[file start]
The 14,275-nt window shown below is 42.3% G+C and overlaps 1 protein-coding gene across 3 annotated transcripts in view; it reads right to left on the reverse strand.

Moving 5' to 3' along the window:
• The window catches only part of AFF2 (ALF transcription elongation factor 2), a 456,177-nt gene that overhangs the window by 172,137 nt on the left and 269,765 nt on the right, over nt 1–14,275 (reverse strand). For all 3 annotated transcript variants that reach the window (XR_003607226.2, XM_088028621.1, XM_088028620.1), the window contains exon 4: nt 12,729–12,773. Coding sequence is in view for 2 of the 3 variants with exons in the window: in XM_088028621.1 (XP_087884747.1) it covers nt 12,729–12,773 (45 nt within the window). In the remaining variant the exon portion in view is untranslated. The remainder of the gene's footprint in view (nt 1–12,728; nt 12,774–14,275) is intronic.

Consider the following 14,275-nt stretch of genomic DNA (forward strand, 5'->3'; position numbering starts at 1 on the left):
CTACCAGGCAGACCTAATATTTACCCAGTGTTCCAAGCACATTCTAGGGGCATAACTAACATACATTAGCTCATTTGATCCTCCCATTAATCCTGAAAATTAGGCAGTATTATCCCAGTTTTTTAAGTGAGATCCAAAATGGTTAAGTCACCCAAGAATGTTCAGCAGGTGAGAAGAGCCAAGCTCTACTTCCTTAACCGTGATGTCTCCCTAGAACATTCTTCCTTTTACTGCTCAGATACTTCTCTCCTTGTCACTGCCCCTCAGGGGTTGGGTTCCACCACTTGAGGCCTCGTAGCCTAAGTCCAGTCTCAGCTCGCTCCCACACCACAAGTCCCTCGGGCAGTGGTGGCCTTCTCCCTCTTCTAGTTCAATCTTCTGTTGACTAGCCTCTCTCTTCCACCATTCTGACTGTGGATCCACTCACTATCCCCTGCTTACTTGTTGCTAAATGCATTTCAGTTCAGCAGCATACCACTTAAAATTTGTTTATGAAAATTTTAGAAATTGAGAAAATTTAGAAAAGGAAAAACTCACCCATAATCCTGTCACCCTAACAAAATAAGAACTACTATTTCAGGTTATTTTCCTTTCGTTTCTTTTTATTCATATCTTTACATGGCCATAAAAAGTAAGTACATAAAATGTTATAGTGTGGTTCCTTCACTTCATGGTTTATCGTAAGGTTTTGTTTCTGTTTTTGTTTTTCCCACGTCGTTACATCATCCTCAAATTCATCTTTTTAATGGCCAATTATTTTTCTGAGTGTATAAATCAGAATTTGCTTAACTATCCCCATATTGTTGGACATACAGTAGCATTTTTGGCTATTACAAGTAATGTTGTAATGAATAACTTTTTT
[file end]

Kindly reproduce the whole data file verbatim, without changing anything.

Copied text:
The 14,275-nt window shown below is 42.3% G+C and overlaps 1 protein-coding gene across 3 annotated transcripts in view; it reads right to left on the reverse strand.

Moving 5' to 3' along the window:
• The window catches only part of AFF2 (ALF transcription elongation factor 2), a 456,177-nt gene that overhangs the window by 172,137 nt on the left and 269,765 nt on the right, over nt 1–14,275 (reverse strand). For all 3 annotated transcript variants that reach the window (XR_003607226.2, XM_088028621.1, XM_088028620.1), the window contains exon 4: nt 12,729–12,773. Coding sequence is in view for 2 of the 3 variants with exons in the window: in XM_088028621.1 (XP_087884747.1) it covers nt 12,729–12,773 (45 nt within the window). In the remaining variant the exon portion in view is untranslated. The remainder of the gene's footprint in view (nt 1–12,728; nt 12,774–14,275) is intronic.

Consider the following 14,275-nt stretch of genomic DNA (forward strand, 5'->3'; position numbering starts at 1 on the left):
CTACCAGGCAGACCTAATATTTACCCAGTGTTCCAAGCACATTCTAGGGGCATAACTAACATACATTAGCTCATTTGATCCTCCCATTAATCCTGAAAATTAGGCAGTATTATCCCAGTTTTTTAAGTGAGATCCAAAATGGTTAAGTCACCCAAGAATGTTCAGCAGGTGAGAAGAGCCAAGCTCTACTTCCTTAACCGTGATGTCTCCCTAGAACATTCTTCCTTTTACTGCTCAGATACTTCTCTCCTTGTCACTGCCCCTCAGGGGTTGGGTTCCACCACTTGAGGCCTCGTAGCCTAAGTCCAGTCTCAGCTCGCTCCCACACCACAAGTCCCTCGGGCAGTGGTGGCCTTCTCCCTCTTCTAGTTCAATCTTCTGTTGACTAGCCTCTCTCTTCCACCATTCTGACTGTGGATCCACTCACTATCCCCTGCTTACTTGTTGCTAAATGCATTTCAGTTCAGCAGCATACCACTTAAAATTTGTTTATGAAAATTTTAGAAATTGAGAAAATTTAGAAAAGGAAAAACTCACCCATAATCCTGTCACCCTAACAAAATAAGAACTACTATTTCAGGTTATTTTCCTTTCGTTTCTTTTTATTCATATCTTTACATGGCCATAAAAAGTAAGTACATAAAATGTTATAGTGTGGTTCCTTCACTTCATGGTTTATCGTAAGGTTTTGTTTCTGTTTTTGTTTTTCCCACGTCGTTACATCATCCTCAAATTCATCTTTTTAATGGCCAATTATTTTTCTGAGTGTATAAATCAGAATTTGCTTAACTATCCCCATATTGTTGGACATACAGTAGCATTTTTGGCTATTACAAGTAATGTTGTAATGAATAACTTTTTT